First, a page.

Their Poverty, Their Race

Race and poverty are the two edges of the capitalist sword. Poverty is far over-represented by people of colour. It follows that the problems that are born of poverty: homelessness, education struggles, crime, are also over-represented by people of colour. Because the problems are correlated to colour, it is easy for us Whites to look at the issue from afar and imagine that the cause of all these problems somehow is caused by race. The connection may not be definitively stated (at least not publicly), it is subconsciously accepted.

“If those people could only lift themselves up by their bootstraps like I did, or like my parents did,” is the the common sentiment. And “Why should I pay more taxes to support a social safety net when these people simply refuse to help themselves?”

On a more global scale, we can easily extend this thinking to our “enemies”. We can create labels like “terrorist” and “jihadist” and “Islamicist” and “radicalized” to distract ourselves from the real issues that has made us an enemy of other people. By doing this, we can ignore the reasons for their anger. Having successfully labelled the enemy, we see no issue other than the fact that those people are “just that way”. We don’t actually know them, so it is convenient for us to believe that we have done nothing wrong. We are good people, right. Hell, we even contribute to charity. What more do they want from us?

We privileged people seem to take comfort in this. It’s them. It’s their inherent flaws that make them the way they are, and it’s my good character that propels me to success. I can sleep at night in my little suburban fortress, lulled by the delusion that I deserve what I have, unlike that the seething mass of poor people that far outnumbers me, that has been exploited, often brutally so that I may have what I have. To support my delusion, I have a well-armed law enforcement agency and a weighty justice system on my side protecting my segregation from them. And it’s just a fact. I don’t wander into “certain neighbourhoods”.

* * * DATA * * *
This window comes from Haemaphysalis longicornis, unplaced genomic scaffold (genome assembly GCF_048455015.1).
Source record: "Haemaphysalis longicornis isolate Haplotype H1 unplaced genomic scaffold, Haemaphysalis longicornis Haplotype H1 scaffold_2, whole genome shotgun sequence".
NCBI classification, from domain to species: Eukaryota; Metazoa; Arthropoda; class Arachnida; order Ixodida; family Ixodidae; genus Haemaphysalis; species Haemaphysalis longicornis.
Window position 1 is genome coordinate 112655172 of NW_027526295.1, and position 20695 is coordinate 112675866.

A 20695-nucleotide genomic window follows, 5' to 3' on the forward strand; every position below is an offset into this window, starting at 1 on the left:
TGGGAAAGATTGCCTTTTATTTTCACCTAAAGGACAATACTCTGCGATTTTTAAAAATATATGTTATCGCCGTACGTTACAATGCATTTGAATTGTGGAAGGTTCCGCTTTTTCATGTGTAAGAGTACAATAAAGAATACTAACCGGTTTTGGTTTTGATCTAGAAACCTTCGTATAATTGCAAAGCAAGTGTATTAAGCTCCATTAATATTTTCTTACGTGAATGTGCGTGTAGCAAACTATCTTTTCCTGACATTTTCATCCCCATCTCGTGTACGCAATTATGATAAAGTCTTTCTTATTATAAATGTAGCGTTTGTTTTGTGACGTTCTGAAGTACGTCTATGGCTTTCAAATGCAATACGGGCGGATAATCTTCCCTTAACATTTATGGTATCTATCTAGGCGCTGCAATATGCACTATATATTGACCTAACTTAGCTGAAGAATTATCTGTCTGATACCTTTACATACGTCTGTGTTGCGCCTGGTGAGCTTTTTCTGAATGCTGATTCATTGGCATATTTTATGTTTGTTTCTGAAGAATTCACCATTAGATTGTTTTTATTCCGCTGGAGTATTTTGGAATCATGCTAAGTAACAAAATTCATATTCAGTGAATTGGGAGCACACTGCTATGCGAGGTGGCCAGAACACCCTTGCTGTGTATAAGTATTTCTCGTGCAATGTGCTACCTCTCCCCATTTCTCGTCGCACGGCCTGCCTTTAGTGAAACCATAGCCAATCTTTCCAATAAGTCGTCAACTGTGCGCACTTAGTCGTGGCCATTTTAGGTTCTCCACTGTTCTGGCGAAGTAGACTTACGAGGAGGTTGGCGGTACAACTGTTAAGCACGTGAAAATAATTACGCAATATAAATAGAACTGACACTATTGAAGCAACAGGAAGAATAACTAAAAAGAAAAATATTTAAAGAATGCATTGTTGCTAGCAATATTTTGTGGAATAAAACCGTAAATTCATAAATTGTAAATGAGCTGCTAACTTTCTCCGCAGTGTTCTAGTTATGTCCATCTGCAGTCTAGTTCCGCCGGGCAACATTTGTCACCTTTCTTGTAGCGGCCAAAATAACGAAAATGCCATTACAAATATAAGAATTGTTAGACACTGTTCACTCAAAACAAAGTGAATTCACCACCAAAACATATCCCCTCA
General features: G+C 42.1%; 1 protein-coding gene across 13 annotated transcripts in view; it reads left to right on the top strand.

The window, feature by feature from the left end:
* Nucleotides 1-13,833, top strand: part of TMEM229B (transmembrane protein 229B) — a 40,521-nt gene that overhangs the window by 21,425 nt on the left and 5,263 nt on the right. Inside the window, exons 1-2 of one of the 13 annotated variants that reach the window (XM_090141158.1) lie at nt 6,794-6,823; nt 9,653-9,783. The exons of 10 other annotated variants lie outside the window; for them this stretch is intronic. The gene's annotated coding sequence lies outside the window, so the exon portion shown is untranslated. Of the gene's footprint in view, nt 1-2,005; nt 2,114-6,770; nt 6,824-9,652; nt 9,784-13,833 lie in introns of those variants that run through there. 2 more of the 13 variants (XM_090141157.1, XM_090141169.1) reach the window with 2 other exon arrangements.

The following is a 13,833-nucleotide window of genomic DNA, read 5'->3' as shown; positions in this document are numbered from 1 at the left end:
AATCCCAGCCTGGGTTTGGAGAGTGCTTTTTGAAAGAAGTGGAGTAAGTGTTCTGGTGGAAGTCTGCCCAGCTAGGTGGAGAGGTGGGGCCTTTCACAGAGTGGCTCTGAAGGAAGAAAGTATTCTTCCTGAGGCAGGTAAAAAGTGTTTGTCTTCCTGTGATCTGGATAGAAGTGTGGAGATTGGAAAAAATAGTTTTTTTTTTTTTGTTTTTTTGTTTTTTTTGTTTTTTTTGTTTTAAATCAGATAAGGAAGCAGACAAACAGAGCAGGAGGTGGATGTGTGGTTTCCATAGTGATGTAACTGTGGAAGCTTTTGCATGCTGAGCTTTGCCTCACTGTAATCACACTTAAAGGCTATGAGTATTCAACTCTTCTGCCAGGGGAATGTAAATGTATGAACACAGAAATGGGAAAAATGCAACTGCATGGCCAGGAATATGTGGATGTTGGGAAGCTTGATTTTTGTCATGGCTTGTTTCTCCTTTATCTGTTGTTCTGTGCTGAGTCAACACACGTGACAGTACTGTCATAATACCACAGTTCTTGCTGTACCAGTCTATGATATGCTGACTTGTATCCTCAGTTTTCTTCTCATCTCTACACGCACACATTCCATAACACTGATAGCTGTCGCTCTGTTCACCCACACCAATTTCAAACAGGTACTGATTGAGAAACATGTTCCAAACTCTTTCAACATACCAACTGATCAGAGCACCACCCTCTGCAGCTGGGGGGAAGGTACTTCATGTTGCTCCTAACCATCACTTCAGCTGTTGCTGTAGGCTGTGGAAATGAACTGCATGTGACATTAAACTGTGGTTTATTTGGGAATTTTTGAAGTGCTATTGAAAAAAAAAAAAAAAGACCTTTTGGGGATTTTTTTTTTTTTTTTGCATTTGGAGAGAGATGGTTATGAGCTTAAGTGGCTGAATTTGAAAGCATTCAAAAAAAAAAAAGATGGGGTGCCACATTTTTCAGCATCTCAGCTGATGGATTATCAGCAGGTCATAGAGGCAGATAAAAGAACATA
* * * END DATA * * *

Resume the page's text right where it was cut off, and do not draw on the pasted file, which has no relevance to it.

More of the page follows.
We tut-tut about the Warsaw ghetto – how the Nazis rounded up thousands of Jews, interned them in a small sector of the city and stripped them of all rights and dignity, while we ignore our own ghettos. And we keep lowering funding to any public sector agency that can offer any real hope for equity: the most effective being public education.

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